The Whanganui district has a rich cultural heritage, a diverse natural environment and a vibrant arts scene.
The Whanganui River, Te Awa o Whanganui, is the longest navigable river in New Zealand and an integral part of the district’s history, shaping the experiences of both early Māori and European settlers.
Whanganui has a deep and rich history: the mouth of the Whanganui River was a significant settlement site of pre-European Māori and the town was officially established by settlers in 1840.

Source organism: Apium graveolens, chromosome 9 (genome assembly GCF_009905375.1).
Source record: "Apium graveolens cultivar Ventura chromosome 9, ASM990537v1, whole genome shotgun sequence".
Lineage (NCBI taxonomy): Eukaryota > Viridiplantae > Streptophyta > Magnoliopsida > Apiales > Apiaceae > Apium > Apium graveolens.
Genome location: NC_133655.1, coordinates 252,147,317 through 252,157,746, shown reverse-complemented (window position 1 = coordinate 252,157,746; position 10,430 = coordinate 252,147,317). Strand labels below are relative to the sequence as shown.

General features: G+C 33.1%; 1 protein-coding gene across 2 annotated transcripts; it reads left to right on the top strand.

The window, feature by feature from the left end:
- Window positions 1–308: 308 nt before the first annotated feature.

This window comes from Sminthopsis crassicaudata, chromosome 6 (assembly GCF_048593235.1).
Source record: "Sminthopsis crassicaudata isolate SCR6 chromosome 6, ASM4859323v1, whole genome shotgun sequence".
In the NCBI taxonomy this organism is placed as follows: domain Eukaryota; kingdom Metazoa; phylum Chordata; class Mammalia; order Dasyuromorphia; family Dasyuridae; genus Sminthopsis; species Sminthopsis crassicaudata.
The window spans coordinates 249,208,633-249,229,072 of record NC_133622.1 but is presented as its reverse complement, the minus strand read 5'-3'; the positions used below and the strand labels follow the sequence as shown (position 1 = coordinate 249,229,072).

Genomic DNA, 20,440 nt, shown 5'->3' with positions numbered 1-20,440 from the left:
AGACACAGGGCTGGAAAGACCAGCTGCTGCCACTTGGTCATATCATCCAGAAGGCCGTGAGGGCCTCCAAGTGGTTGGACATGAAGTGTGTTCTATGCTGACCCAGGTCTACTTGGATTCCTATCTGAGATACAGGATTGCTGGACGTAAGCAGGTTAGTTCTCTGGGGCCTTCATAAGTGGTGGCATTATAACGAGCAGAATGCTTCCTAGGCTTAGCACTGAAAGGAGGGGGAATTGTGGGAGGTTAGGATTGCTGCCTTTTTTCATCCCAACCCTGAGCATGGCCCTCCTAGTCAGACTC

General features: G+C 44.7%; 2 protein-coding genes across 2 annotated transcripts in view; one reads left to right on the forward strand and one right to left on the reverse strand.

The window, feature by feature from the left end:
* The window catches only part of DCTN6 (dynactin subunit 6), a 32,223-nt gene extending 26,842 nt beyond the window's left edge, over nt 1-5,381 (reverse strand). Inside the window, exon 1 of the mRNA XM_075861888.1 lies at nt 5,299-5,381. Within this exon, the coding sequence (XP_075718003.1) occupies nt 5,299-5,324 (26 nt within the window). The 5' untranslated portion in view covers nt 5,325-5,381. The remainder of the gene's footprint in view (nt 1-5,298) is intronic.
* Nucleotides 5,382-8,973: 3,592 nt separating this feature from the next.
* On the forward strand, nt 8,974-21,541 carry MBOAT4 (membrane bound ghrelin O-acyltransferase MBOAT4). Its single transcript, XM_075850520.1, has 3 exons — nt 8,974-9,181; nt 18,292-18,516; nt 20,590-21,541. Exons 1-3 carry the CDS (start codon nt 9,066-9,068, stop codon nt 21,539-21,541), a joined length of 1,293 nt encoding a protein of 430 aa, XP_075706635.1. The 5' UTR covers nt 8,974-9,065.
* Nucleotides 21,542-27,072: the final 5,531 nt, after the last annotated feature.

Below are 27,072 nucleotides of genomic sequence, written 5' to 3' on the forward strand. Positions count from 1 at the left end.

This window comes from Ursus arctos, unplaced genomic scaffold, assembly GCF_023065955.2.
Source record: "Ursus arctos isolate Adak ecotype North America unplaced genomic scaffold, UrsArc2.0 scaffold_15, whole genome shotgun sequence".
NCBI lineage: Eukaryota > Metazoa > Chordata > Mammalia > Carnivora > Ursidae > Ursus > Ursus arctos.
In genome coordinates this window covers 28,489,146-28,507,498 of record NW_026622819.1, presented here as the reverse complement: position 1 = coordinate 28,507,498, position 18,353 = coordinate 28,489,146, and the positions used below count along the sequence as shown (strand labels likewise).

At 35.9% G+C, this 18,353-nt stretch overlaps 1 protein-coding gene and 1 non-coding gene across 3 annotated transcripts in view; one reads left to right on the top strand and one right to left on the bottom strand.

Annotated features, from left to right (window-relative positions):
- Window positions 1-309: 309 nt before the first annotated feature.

Whanganui is home to hundreds of professional artists and this impact of creative talent can be seen around town.
While the Whanganui River is a highlight for many visitors, the region has a diverse and beautiful natural environment and there are plenty of other reasons to get outside.